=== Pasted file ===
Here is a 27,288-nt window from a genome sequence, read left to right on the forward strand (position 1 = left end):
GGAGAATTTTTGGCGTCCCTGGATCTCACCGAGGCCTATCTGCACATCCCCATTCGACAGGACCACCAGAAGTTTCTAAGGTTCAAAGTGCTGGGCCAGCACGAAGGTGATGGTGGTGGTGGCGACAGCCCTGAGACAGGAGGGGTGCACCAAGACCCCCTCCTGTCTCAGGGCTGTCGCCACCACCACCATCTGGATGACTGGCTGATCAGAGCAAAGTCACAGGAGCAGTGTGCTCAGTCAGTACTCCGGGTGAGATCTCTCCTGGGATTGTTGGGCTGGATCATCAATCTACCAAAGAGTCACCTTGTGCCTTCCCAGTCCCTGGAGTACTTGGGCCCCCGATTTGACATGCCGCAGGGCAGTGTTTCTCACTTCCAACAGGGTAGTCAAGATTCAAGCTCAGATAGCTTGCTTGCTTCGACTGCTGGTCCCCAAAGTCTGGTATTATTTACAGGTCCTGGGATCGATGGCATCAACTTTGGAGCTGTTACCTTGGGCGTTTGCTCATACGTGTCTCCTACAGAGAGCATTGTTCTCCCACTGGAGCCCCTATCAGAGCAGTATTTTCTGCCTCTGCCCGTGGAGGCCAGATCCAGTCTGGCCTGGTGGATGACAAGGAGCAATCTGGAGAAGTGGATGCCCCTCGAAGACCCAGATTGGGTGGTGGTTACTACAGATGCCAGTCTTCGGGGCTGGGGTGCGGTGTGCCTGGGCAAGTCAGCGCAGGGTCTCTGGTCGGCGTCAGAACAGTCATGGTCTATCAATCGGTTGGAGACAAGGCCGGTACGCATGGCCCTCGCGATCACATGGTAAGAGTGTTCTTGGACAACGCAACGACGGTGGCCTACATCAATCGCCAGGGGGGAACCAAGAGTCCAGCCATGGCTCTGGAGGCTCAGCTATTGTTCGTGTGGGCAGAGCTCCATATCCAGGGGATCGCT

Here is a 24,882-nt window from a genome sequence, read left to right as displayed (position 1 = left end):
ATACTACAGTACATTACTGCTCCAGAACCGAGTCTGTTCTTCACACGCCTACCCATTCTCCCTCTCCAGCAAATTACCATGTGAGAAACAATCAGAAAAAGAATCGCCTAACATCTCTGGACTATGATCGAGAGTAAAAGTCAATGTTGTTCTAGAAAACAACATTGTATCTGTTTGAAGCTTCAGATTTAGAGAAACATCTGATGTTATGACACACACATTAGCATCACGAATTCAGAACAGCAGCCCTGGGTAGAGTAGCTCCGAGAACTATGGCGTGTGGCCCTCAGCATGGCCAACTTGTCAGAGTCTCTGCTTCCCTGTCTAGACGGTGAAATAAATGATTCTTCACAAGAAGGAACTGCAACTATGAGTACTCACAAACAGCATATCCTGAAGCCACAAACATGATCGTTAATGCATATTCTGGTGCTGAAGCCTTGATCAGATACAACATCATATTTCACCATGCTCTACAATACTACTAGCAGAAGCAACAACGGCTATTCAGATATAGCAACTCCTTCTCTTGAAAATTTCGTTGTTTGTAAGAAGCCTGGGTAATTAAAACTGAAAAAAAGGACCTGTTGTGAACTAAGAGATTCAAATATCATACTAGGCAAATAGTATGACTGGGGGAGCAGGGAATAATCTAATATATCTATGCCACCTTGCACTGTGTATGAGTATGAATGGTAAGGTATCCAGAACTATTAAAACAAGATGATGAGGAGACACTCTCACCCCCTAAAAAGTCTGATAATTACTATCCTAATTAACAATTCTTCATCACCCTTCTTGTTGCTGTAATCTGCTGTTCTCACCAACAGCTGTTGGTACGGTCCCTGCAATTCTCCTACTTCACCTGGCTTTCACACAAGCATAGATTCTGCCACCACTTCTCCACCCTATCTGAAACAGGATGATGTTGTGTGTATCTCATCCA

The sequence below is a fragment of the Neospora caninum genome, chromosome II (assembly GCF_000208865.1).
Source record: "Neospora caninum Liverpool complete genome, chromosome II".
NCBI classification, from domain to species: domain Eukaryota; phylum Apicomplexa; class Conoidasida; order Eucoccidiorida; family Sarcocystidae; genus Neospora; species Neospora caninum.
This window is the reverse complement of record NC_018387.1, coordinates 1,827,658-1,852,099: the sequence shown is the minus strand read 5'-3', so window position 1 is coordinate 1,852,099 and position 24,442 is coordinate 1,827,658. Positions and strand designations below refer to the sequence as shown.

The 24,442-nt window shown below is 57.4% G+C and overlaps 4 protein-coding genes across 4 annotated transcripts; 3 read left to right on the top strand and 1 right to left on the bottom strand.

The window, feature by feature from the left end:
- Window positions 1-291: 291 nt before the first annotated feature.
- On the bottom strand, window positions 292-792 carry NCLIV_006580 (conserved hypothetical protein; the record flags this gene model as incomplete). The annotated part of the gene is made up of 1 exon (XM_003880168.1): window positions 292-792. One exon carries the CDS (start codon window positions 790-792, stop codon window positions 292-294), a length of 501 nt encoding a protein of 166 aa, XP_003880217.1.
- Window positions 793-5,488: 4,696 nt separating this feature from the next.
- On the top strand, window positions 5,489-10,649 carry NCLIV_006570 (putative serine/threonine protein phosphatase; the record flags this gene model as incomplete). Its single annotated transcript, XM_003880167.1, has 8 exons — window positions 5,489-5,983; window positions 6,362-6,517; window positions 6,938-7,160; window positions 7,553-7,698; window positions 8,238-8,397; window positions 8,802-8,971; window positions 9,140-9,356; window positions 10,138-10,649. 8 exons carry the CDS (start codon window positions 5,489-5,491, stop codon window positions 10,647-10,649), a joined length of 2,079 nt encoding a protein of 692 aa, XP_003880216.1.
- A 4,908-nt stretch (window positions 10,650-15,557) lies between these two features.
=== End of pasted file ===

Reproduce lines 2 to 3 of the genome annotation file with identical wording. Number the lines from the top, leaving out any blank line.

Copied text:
GGAGAATTTTTGGCGTCCCTGGATCTCACCGAGGCCTATCTGCACATCCCCATTCGACAGGACCACCAGAAGTTTCTAAGGTTCAAAGTGCTGGGCCAGCACGAAGGTGATGGTGGTGGTGGCGACAGCCCTGAGACAGGAGGGGTGCACCAAGACCCCCTCCTGTCTCAGGGCTGTCGCCACCACCACCATCTGGATGACTGGCTGATCAGAGCAAAGTCACAGGAGCAGTGTGCTCAGTCAGTACTCCGGGTGAGATCTCTCCTGGGATTGTTGGGCTGGATCATCAATCTACCAAAGAGTCACCTTGTGCCTTCCCAGTCCCTGGAGTACTTGGGCCCCCGATTTGACATGCCGCAGGGCAGTGTTTCTCACTTCCAACAGGGTAGTCAAGATTCAAGCTCAGATAGCTTGCTTGCTTCGACTGCTGGTCCCCAAAGTCTGGTATTATTTACAGGTCCTGGGATCGATGGCATCAACTTTGGAGCTGTTACCTTGGGCGTTTGCTCATACGTGTCTCCTACAGAGAGCATTGTTCTCCCACTGGAGCCCCTATCAGAGCAGTATTTTCTGCCTCTGCCCGTGGAGGCCAGATCCAGTCTGGCCTGGTGGATGACAAGGAGCAATCTGGAGAAGTGGATGCCCCTCGAAGACCCAGATTGGGTGGTGGTTACTACAGATGCCAGTCTTCGGGGCTGGGGTGCGGTGTGCCTGGGCAAGTCAGCGCAGGGTCTCTGGTCGGCGTCAGAACAGTCATGGTCTATCAATCGGTTGGAGACAAGGCCGGTACGCATGGCCCTCGCGATCACATGGTAAGAGTGTTCTTGGACAACGCAACGACGGTGGCCTACATCAATCGCCAGGGGGGAACCAAGAGTCCAGCCATGGCTCTGGAGGCTCAGCTATTGTTCGTGTGGGCAGAGCTCCATATCCAGGGGATCGCT

Here is a 24,882-nt window from a genome sequence, read left to right as displayed (position 1 = left end):